For high quality: Zojirushi NP-NVC10 Induction Heating Pressure Rice Cooker
This particular cooker model from Zojirushi packs a hefty price at between $350 to $500 and incorporates advanced fuzzy logic technology with artificial intelligence. What this means is that this machine, with frequent use over time, ‘learns’ and adjusts its cooking cycle and achieves perfect results each time its users cook rice.
The inner pot is made of platinum-infused nonstick material, which is claimed to change the water quality and improves absorption into the rice for better taste. It adopts superior induction heating technology and an induction heating pressure system. This means that the cooking temperature within the inner cooking pot is more uniform and precise, and the unit prevents air or liquid from escaping, which keeps the rice soft for longer periods compared to regular cooked rice.
It also comes with accessories such as a rice spatula, a spatula holder, and two measuring cups- one for regular rice and the other for rinse-free rice. It boasts the capability to cook any type of rice imaginable, including brown rice, sushi rice, rice that has been mixed with seasonings, rice porridge, and even GABA brown rice. The last type is a newly discovered way of cooking brown rice to ‘activate’ an amino acid called gamma-aminobutyric acid which is found in brown rice and believed to help lower blood pressure, improve kidney function, and relieve stress.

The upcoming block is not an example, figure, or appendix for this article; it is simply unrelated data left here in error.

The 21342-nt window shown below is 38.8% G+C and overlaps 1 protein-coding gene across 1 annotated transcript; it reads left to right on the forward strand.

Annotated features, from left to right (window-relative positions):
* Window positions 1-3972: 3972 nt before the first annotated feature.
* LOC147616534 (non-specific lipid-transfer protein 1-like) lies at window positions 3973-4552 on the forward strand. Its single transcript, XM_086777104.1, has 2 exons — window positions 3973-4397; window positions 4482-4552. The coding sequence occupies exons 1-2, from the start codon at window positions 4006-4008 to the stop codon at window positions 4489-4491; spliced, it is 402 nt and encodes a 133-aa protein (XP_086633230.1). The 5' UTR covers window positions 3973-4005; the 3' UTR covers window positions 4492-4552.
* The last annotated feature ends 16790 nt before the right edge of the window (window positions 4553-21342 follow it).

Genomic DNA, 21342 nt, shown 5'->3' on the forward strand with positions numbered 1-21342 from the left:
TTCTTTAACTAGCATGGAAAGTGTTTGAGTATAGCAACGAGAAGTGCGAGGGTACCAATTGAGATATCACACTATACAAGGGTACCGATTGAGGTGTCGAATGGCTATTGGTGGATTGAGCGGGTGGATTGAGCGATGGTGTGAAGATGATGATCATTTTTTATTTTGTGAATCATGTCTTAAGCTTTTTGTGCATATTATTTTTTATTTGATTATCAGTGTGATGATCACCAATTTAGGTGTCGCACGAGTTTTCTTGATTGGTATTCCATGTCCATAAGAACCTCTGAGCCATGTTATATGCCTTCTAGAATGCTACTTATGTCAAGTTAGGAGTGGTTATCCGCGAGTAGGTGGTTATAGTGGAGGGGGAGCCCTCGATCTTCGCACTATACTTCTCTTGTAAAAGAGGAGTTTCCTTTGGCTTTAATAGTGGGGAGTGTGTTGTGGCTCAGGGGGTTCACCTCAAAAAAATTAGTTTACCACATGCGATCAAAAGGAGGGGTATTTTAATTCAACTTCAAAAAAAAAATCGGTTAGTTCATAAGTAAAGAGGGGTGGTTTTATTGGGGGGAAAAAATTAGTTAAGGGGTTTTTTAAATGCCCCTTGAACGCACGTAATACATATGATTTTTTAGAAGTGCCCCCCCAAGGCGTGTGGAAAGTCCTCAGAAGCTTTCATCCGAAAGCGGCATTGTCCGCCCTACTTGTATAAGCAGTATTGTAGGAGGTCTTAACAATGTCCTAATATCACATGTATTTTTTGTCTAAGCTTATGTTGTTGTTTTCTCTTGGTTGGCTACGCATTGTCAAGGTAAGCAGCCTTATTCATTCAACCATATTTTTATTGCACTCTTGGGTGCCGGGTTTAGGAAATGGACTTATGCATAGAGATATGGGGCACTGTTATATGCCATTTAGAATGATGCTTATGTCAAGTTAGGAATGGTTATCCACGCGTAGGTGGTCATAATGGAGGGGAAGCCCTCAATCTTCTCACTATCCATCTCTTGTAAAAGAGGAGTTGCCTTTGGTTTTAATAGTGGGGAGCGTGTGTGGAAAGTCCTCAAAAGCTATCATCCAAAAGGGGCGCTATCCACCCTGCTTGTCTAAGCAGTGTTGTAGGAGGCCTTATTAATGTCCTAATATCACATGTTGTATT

Is using a rice cooker better than cooking manually?
The opinion as to whether one is better than the other may vary from person to person. Modern stoves now come with a timer, better heat control, and settings that allow one to manually cook rice, using heavy cast iron or earthenware pots. The pros are many but there are also cons to owning rice cookers.
The pros to using a rice cooker:
- It automatically shuts off and prevents burning and over-cooking or under-cooking.
- It helps keep your favorite grain warm for hours.
- It does not require much preparation.
- Several models can even be used to cook other foods.
- Seriously saves time for the user, particularly when one has many things to do.
- Enables cooking in small batches or large quantities easily.
On the other hand, several cons include:
- Cannot function without an electricity source.
- Adequate space needs to be available to place the rice cooker.
- Proper maintenance is needed if one part malfunctions or goes missing, which disrupts the entire cooking process. The entire appliance becomes redundant and needs repair or replacement.
- Can be costly, particularly high-end ones.
Is owning a rice cooker really necessary?
Simply put, this depends on how much rice one consumes routinely and the time and effort one is willing to put into cooking rice. The option of whether or not to own one is up to the consumer, their preferences, and budget.
With many kinds of rice cookers available on the market, one can easily find a model that fits one’s needs and budget. These gadgets have definite advantages over cooking rice manually, such as being able to prevent burning and maintaining the food temperature long after the rice is done. Households that own a rice cooker would also greatly benefit if the family consumes rice frequently because of its convenient features. Lastly, newer models sport other convenient and versatile features, such as a steamer for vegetables. Many like the Zojirushi NP-NVC10 can now replace slow cookers for the making of stews and have become ever-smarter and more efficient.
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This page last updated June 30, 2022